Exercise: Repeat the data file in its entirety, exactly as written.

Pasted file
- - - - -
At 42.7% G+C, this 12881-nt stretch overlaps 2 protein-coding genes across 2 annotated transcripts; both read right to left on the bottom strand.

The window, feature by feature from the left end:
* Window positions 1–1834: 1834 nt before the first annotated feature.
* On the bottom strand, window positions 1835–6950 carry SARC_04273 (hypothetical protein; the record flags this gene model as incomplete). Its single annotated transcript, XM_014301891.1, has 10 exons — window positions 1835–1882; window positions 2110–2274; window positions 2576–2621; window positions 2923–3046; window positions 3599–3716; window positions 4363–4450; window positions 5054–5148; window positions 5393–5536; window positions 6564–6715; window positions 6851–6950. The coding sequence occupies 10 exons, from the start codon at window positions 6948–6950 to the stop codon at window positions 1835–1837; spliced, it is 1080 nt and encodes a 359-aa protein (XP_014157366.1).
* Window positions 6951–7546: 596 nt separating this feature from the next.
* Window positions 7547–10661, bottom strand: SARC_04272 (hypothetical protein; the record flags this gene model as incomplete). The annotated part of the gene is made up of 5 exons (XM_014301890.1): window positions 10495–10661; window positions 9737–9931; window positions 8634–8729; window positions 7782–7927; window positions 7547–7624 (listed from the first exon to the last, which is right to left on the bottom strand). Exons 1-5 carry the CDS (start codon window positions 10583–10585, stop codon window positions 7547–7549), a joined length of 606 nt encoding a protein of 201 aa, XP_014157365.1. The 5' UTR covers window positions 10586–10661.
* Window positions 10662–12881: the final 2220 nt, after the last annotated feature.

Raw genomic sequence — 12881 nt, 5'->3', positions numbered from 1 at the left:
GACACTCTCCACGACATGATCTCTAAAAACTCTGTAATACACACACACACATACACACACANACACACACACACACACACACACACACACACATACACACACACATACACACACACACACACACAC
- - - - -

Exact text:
At 42.7% G+C, this 12881-nt stretch overlaps 2 protein-coding genes across 2 annotated transcripts; both read right to left on the bottom strand.

The window, feature by feature from the left end:
* Window positions 1–1834: 1834 nt before the first annotated feature.
* On the bottom strand, window positions 1835–6950 carry SARC_04273 (hypothetical protein; the record flags this gene model as incomplete). Its single annotated transcript, XM_014301891.1, has 10 exons — window positions 1835–1882; window positions 2110–2274; window positions 2576–2621; window positions 2923–3046; window positions 3599–3716; window positions 4363–4450; window positions 5054–5148; window positions 5393–5536; window positions 6564–6715; window positions 6851–6950. The coding sequence occupies 10 exons, from the start codon at window positions 6948–6950 to the stop codon at window positions 1835–1837; spliced, it is 1080 nt and encodes a 359-aa protein (XP_014157366.1).
* Window positions 6951–7546: 596 nt separating this feature from the next.
* Window positions 7547–10661, bottom strand: SARC_04272 (hypothetical protein; the record flags this gene model as incomplete). The annotated part of the gene is made up of 5 exons (XM_014301890.1): window positions 10495–10661; window positions 9737–9931; window positions 8634–8729; window positions 7782–7927; window positions 7547–7624 (listed from the first exon to the last, which is right to left on the bottom strand). Exons 1-5 carry the CDS (start codon window positions 10583–10585, stop codon window positions 7547–7549), a joined length of 606 nt encoding a protein of 201 aa, XP_014157365.1. The 5' UTR covers window positions 10586–10661.
* Window positions 10662–12881: the final 2220 nt, after the last annotated feature.

Raw genomic sequence — 12881 nt, 5'->3', positions numbered from 1 at the left:
GACACTCTCCACGACATGATCTCTAAAAACTCTGTAATACACACACACACATACACACACANACACACACACACACACACACACACACACACATACACACACACATACACACACACACACACACAC